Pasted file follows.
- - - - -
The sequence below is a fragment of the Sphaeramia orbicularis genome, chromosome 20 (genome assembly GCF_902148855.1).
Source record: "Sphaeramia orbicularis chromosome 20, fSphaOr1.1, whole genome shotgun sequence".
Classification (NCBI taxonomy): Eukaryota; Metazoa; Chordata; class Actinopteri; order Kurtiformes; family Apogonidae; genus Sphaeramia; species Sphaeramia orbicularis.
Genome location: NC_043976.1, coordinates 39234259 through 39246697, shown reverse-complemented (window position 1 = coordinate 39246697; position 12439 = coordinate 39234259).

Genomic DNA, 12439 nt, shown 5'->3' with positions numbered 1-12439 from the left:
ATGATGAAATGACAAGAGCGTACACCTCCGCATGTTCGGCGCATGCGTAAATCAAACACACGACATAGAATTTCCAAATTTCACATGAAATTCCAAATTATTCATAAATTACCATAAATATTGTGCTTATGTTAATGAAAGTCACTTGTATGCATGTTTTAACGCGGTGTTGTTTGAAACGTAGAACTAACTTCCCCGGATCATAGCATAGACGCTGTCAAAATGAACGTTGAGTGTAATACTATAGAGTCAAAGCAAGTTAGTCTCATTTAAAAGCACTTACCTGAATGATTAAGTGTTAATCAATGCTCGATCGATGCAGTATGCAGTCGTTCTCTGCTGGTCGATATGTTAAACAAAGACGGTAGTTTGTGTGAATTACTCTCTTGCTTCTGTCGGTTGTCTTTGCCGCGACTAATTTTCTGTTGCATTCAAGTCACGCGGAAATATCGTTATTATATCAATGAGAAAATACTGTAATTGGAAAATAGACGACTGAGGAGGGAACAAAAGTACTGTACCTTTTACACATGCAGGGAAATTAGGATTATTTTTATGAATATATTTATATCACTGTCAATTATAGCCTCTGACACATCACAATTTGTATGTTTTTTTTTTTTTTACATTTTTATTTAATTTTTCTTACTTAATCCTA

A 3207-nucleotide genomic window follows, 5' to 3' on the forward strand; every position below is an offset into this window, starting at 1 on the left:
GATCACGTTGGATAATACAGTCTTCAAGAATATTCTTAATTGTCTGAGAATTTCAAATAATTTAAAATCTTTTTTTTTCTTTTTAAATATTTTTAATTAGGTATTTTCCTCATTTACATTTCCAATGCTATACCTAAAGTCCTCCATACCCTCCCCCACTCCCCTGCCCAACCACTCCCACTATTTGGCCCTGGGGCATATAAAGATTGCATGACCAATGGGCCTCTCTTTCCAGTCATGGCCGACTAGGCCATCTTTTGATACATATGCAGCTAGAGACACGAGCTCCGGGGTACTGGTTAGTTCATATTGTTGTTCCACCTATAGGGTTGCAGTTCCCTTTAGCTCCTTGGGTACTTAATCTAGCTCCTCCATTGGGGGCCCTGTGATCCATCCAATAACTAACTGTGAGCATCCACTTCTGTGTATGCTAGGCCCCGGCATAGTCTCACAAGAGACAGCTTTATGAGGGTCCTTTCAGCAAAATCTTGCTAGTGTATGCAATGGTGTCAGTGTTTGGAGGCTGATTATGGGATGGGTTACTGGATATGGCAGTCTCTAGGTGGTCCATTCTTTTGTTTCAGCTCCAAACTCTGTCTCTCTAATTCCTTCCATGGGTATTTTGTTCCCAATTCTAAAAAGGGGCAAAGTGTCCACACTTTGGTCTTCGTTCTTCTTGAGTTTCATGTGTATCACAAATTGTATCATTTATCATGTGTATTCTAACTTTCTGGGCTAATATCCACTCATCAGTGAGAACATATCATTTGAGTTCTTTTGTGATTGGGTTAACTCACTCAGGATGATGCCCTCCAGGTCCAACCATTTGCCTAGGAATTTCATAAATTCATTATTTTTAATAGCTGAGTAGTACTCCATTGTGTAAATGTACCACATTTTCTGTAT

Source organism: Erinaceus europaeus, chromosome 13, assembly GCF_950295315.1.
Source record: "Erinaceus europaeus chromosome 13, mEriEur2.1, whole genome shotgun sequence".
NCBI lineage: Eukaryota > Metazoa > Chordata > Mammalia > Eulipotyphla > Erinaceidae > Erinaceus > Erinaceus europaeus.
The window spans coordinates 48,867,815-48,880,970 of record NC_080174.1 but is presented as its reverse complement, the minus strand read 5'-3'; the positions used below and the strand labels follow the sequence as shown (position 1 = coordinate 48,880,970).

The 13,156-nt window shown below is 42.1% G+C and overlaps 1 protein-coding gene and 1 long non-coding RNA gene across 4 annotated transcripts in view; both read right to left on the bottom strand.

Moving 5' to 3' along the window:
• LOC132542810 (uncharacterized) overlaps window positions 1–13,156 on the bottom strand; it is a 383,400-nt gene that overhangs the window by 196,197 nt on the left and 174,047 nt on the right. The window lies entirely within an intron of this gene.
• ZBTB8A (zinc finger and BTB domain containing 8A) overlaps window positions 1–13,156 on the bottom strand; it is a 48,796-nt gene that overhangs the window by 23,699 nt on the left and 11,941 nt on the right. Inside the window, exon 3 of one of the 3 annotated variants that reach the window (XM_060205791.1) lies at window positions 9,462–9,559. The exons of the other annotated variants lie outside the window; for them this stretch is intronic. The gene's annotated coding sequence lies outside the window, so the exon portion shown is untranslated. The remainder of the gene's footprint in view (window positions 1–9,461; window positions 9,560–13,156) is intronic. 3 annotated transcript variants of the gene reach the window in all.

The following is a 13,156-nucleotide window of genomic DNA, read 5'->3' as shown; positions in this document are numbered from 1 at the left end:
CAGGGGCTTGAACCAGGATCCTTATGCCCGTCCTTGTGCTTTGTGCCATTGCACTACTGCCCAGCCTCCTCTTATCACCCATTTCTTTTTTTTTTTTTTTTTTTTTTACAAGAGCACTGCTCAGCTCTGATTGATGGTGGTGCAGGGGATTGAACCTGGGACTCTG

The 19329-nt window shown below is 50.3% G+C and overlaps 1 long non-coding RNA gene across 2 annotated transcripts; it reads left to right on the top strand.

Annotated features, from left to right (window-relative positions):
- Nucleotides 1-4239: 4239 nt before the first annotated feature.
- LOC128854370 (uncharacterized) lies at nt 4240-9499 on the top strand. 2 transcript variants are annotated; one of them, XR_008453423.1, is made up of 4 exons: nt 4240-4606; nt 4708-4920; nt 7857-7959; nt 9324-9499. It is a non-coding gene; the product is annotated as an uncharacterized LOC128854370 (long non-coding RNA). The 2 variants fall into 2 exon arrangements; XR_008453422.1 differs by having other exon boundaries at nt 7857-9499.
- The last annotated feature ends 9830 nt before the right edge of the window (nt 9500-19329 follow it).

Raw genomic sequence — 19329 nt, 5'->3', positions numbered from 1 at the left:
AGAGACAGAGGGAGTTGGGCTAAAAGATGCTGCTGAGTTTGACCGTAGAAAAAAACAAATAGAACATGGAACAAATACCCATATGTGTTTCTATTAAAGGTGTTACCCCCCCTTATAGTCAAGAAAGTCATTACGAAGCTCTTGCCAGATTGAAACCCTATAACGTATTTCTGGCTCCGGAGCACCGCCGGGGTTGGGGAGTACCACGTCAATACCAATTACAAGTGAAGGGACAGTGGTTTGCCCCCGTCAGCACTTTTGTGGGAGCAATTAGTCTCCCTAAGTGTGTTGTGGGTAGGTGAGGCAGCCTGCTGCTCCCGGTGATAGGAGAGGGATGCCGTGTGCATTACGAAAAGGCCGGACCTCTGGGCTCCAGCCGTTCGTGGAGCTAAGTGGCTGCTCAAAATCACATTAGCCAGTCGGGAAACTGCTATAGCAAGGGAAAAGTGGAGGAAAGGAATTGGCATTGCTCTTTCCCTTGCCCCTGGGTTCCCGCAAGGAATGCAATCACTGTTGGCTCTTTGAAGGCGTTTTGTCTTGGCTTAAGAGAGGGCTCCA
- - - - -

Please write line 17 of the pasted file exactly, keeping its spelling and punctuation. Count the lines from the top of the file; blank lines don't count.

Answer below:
The following is a 13,156-nucleotide window of genomic DNA, read 5'->3' as shown; positions in this document are numbered from 1 at the left end: